If it ever looks like I’m trying to tell you what Carl Icahn is up to with Herbalife, don’t listen to me. I have no idea. How could you? Icahn now owns ~13% of Herbalife’s stock with a ~$36 basis, and he is somewhat constrained from selling it in the next six months by short-swing profit rules. So he can’t sell. He can buy, of course. But after today he can’t buy more than 25%:
Herbalife today announced that it has reached an agreement with Carl C. Icahn …. As part of the agreement, Herbalife will increase the size of its Board of Directors from nine to eleven members immediately before the 2013 Annual General Meeting of Shareholders [and] will nominate two individuals to the Company’s Board of Directors, designated by the Icahn Parties and approved by the Company’s Nominating and Corporate Governance Committee.
Under the terms of the agreement, the Icahn Parties have agreed to, among other things, abide by certain standstill provisions and vote their shares in support of all of the Board’s director nominees. The Icahn Parties have the right to increase the size of their ownership position in Herbalife up to 25% of the outstanding common stock.
The standstill is for real; Icahn filed the agreement with his 13D/A and it’s an amusingly strong-form standstill that prohibits him from buying more than 25% of the stock, launching a tender offer, proposing a merger, ” encourag[ing] or facilitat[ing]” anyone else doing the same, or, my favorite, “request[ing] that the Company or any Representative of the Company, directly or indirectly, amend or waive any provision of this [standstill] (including this clause (g) [the one that says he can't ask]).” He can’t even ask to be allowed to ask to buy Herbalife!1
[Update: He also can't sell for 12 months. He already was somewhat restricted from selling at a profit for six months, but he had the flexibility to cut his losses if that became necessary. But his new agreement doesn't let him sell at all for twelve months unless the stock is above $73 for five days.]
So he’s committed to being a large but non-controlling holder of Herbalife for the foreseeable future. Basically just to piss off Bill Ackman.2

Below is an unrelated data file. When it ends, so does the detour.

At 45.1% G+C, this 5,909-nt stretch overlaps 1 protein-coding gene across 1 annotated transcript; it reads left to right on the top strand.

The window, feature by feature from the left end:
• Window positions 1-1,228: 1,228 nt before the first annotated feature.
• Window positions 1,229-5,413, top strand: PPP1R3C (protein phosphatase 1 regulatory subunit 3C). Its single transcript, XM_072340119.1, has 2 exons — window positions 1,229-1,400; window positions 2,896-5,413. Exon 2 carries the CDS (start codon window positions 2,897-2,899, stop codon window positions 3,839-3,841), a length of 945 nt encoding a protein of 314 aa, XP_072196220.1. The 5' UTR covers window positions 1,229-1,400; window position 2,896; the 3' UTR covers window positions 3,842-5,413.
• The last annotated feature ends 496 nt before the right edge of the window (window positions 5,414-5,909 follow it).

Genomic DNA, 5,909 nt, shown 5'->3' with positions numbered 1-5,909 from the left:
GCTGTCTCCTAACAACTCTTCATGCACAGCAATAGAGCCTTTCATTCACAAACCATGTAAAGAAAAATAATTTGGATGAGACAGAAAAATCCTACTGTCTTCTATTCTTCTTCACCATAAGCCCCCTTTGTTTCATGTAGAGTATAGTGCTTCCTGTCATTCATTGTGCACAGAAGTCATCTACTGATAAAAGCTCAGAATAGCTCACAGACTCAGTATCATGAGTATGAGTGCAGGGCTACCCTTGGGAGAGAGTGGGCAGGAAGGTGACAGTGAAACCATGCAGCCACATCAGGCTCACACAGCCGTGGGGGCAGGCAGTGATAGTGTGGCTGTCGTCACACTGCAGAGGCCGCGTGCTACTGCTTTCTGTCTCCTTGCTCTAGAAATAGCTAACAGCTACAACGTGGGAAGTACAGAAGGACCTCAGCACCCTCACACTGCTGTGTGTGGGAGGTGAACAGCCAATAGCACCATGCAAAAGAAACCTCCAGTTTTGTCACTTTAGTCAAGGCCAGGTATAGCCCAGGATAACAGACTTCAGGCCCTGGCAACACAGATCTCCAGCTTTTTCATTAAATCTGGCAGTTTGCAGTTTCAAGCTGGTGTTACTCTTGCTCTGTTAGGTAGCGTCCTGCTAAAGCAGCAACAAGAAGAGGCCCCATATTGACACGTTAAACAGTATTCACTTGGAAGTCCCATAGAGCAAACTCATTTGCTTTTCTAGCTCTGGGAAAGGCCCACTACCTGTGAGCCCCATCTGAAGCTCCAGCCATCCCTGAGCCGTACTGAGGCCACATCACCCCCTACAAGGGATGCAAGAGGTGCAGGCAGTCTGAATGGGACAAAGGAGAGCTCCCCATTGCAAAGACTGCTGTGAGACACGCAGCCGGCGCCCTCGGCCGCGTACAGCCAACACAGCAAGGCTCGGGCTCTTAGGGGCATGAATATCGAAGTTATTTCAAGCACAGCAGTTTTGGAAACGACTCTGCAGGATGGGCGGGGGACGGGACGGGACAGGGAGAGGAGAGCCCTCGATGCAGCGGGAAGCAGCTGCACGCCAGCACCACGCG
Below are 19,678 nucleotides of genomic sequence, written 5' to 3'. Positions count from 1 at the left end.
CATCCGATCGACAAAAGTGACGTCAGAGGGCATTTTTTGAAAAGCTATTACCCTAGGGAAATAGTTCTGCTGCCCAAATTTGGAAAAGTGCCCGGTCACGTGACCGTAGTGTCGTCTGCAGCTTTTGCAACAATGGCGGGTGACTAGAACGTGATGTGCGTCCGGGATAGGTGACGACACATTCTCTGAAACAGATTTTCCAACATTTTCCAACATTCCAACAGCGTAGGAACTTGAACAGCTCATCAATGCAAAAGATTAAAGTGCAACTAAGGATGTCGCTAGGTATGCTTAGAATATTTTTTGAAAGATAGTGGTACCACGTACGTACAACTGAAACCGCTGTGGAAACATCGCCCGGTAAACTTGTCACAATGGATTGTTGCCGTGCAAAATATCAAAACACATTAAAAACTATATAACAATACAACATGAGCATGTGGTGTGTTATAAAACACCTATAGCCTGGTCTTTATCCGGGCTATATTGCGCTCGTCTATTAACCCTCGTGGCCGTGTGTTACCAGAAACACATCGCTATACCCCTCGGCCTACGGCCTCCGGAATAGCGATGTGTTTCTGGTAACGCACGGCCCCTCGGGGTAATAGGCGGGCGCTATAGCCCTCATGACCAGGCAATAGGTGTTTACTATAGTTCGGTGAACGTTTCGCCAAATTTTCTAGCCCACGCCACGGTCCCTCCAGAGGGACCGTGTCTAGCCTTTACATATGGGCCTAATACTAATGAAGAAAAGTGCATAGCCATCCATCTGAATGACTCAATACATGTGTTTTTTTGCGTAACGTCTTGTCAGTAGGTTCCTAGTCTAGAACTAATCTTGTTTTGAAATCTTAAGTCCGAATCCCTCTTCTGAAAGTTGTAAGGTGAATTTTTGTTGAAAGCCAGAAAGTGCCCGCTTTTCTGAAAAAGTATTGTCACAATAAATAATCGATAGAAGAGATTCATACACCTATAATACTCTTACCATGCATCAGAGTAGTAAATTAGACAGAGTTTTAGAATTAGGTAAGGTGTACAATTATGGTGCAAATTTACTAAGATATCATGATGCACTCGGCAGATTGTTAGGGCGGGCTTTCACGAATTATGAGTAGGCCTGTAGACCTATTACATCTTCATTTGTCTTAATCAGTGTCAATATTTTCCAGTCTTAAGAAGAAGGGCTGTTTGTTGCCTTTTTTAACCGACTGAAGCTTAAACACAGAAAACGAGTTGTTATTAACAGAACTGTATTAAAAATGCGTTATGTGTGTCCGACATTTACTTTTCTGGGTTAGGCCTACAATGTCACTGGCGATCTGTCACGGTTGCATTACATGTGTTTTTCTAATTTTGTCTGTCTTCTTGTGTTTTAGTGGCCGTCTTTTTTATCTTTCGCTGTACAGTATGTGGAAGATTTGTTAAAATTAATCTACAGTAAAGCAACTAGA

The stock was up 7.6% today on the Icahn news, but: why? One possible endgame here has always been that Icahn would buy out Herbalife; that endgame has been more or less taken off the table. Yesterday the stock was a hedge-fund plaything where one of the players made noises about tendering for the whole thing; today he’s sworn never to even think about doing that. Seems to reduce the upside, no? I suppose it improves the odds of other upside outcomes:
While today’s announcement suggests Icahn will hold greater sway at Herbalife, a full acquisition may not be in the cards, Thomas Graves, New York-based equity analyst at S&P Capital IQ, said today in a telephone interview.
“It’s gotten people’s hopes up that there’s going to be a recapitalization or an accelerated stock-repurchase plan,” Graves said. “At this point, I’m not looking for Mr. Icahn to launch a full acquisition of Herbalife.”
Presumably with Carl Icahn on your board you’re more likely to look for shareholder value via financial engineering?
Also the standstill isn’t as draconian as all that. Icahn has two board seats and the standstill doesn’t limit “any actions or communications that may be taken by an Icahn Designee as a director of the Company.” So he can’t say “I want to buy the company,” or even “I would like you to let me talk to you about buying the company,” but I suppose he can say “as a board member, I think we should sell this company. To me.” Somewhat cheating, perhaps, but there it is.3
Or he can try to sell it to someone else:
Herbalife President Des Walsh said yesterday the company would “certainly” consider going private in a buyout “in the right circumstance.”
“There are many people who believe that obviously the value of the company is not represented by where the stock price is today,” Walsh said in an interview yesterday. “So some people have actually said that this is a company that actually would thrive in a private situation.”
Again, don’t listen to me, but one plausible interpretation of Icahn’s motives is that he wants board seats to agitate for and influence a recapitalization or a sale of the company to someone else – and that Herbalife were willing to give him those board seats to have an ally that process rather than an outside annoyance.4 Because if there’s one thing the Ackman/Icahn/Herbalife saga has proved, it’s that Carl Icahn’s desire and ability to annoy remains undimmed.
Herbalife to Increase the Size of Its Board of Directors and Nominate Two Icahn Representatives for Election to Board [HLF]
Icahn Capital Schedule 13D [EDGAR]
Herbalife to Add Two Board Members Chosen by Carl Icahn [Bloomberg]
1. Umm so there was a time in my life when I negotiated, like, a thousand standstills. You need this provision! It sounds absurd and everyone pushes back on it, but: if you don’t have it, then Icahn comes to you and is like “I want you to waive the standstill because I will buy the company.” Then what? You’ve got a fiduciary duty to consider it. You can get sued if you say no too quickly. You might even have to disclose that you’ve gotten the proposal. You’re screwed, that’s what. The standstill is worthless. Gotta have him say he won’t ask for a waiver.
Of course, what’s your remedy if he does?
2. Right? I mean … right?
3. He can also respond to any third-party attempt to buy the company, including with a tender offer of his own.
4. But if the company is sold in the next six months, Icahn will probably have to give up some of his profits, and taking board seats makes that more, not less, of a problem.